“On a perfect summer’s night, it’s a place of priceless memory”

Like you a little I’m so weird. You see, I also enjoy some scents that I must hate as an organic human being. In the same way that my mother loves the smell of container trucks, which evokes fond childhood memories, I enjoy the smell of exhaust fumes coming from the back of a small boat.

I smell black smoke from the engine mixed with the smell of sea salt, and suddenly I’m transported to a place of peace, quiet, holidays and happiness. It could be Paxos, Corfu or Leros and when the pong joins the spinning and gurgling sound of the engine as it rises gently, I feel dizzy from the satisfaction.

But before you go for a happy nostalgia fix with a quick diesel sniff, dirty ashtray, or tub of chlorine, come with me on this little boat as we drive away from Exmouth Marina to a barge-built restaurant moored in the middle of the X estuary.

If you already have a boat, you don’t need to spend £7 on a Puffin Water Taxi, but just mind the big sandbank en route, or you’ll be stuck while we’re stuck in a plate of oysters.

We were lucky to have a calm and warm clear evening, which made the experience even more magical with sunset and lights from the moored boats around.

Opened in 2011, the River Exe Café consists of two vehicles and a shed, and I don’t remotely apologize for being a bit late to the party. On a perfect summer night it is a place of priceless memory, although I suspect it would also be very interesting on a rainy day. Only open from April to September, so get the diary now.

The menu consists of local produce and decor – wooden decking on floors and walls, sturdy wood-paneled tables, blue chairs, and international pennants – shouts, “Seafood!”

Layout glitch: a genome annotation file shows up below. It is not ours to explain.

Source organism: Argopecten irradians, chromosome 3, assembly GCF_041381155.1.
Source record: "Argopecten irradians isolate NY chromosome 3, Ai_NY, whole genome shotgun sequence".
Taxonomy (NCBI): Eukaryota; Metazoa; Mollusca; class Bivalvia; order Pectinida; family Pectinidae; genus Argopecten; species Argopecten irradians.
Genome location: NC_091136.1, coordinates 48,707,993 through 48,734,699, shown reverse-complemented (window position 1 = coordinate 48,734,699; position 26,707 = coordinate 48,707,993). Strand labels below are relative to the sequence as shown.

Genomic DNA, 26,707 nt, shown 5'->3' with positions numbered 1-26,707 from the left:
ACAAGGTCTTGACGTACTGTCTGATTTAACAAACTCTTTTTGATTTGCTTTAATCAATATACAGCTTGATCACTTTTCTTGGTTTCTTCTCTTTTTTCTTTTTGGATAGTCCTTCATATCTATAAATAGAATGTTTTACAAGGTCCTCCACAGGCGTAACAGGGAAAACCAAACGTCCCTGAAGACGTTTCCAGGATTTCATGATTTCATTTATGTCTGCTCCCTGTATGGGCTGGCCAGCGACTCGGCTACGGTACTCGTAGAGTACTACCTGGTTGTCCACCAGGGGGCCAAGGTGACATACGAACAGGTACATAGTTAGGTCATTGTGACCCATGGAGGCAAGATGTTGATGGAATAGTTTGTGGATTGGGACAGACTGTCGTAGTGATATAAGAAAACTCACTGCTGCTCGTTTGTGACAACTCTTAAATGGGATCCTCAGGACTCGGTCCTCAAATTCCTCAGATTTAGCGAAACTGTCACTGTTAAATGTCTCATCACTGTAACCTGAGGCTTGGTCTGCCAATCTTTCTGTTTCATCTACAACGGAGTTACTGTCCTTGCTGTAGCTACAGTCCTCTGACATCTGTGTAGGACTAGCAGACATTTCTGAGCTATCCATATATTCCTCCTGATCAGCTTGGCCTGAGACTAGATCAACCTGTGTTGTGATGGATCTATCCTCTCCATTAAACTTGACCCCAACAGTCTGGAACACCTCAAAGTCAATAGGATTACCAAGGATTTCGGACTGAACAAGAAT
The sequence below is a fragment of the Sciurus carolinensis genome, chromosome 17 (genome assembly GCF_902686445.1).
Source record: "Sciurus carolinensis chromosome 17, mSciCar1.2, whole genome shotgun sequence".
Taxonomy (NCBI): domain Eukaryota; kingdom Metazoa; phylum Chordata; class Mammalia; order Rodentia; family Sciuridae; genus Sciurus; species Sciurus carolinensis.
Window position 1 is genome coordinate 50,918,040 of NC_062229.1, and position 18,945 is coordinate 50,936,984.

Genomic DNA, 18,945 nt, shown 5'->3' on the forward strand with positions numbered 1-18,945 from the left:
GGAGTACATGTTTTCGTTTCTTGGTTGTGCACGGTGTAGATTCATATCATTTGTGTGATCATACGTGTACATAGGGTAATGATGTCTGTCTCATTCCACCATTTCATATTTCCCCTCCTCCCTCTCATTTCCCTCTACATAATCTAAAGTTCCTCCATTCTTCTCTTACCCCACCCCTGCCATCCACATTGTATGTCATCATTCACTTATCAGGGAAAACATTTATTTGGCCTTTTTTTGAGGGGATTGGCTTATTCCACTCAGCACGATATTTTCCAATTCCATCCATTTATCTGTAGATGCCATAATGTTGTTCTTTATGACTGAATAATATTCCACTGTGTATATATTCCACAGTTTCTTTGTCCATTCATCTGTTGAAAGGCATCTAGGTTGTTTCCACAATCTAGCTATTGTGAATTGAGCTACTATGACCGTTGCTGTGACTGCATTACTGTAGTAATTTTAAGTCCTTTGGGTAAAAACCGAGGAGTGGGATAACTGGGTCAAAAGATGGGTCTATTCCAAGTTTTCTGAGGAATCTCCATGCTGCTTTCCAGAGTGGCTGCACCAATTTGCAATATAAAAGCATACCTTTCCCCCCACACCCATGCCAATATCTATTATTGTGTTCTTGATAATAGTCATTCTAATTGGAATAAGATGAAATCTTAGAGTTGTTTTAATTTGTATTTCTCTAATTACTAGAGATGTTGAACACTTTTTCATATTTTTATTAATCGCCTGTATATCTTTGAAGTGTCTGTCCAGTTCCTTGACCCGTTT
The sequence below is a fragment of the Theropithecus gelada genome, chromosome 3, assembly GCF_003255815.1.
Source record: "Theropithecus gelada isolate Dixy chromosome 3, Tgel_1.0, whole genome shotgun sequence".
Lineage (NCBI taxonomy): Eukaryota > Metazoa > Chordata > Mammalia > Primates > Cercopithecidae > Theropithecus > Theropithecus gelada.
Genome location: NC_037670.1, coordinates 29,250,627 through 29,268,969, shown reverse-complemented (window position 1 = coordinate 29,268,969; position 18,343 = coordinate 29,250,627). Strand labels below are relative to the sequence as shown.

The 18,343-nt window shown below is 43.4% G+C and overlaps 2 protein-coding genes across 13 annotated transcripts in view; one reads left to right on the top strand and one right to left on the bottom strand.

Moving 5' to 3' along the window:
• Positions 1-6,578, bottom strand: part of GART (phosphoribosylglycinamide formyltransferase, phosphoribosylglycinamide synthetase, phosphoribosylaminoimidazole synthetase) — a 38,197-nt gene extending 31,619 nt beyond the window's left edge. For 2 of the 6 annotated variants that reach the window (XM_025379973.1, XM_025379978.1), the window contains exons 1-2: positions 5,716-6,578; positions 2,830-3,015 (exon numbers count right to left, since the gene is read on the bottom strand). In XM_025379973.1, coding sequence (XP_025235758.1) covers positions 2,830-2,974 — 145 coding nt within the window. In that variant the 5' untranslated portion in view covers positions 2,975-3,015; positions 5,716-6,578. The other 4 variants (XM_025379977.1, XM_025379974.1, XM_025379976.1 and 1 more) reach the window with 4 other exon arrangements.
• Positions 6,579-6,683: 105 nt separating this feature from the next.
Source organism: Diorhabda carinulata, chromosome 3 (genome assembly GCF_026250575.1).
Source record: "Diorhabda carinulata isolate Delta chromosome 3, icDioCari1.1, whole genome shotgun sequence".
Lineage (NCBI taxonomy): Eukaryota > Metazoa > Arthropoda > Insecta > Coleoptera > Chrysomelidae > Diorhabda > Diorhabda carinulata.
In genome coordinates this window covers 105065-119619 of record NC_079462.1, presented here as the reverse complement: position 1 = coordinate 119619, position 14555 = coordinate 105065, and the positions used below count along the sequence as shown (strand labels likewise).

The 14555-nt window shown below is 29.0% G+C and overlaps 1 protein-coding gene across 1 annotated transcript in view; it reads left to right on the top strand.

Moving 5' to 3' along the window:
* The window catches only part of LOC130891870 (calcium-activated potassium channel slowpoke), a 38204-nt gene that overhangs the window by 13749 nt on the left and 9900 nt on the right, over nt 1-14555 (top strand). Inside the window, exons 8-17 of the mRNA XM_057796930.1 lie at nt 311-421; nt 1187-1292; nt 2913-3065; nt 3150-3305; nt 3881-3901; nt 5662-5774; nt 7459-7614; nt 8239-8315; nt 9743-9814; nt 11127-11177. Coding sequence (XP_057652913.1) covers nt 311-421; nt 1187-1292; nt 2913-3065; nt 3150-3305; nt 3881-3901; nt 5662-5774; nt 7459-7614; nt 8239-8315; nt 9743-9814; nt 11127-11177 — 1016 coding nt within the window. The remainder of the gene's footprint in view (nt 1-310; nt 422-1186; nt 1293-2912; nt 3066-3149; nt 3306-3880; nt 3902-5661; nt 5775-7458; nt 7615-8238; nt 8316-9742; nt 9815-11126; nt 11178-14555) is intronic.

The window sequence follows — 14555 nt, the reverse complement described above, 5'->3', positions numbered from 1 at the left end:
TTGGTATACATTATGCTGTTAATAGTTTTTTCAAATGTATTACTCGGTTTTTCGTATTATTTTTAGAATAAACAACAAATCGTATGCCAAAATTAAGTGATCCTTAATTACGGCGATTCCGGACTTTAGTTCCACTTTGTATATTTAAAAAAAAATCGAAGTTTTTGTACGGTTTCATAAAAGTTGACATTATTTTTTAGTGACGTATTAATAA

We sipped from a delicious, dry bottle of Muscadet Fildefere, which comes with a Grolsch-shaped bottle seal (beautiful, charming, and reusable), as they brought a pint of prawns to the table with sourdough bread and olive oil. And a plate of crunchy homemade potato chips.

With a table at 8:30pm we were the last of many and the waiter duly cycled us through the items we were out of. No lobster, for example. Horror shock. But I forgive them. Stuck on a catamaran built on two old, rusty barges from Stoke on Trent, the demands of kitchen economy and location mean they run a narrow barge.

The prawns were bouncing and biting, enhanced with good saffron aioli. We had a plate of Teignmouth oysters too, and the narrow barge syndrome means we had 11 instead of 12. Is that an omen? All old wives’ tales were all welcomed… (FYI, I’m still alive writing and a piano hasn’t fallen on my head.)

The must-share sashimi dish was a mixed bag, with great tuna, sesame-wrapped edges, but less soft and fresh salmon (with citrus) and mackerel. Perhaps the problem is more my protest to the word “sashimi”, which actually means raw, not raw, some processed and whatever the ship’s chef feels like.

But our main course of mussels was juicy, like a benevolent sultan: rich, creamy and wonderful. We walked away, under a starlit sky across the calm waters, my head, my heart, and my stomach filled with food, memory, and marine diesel oil.

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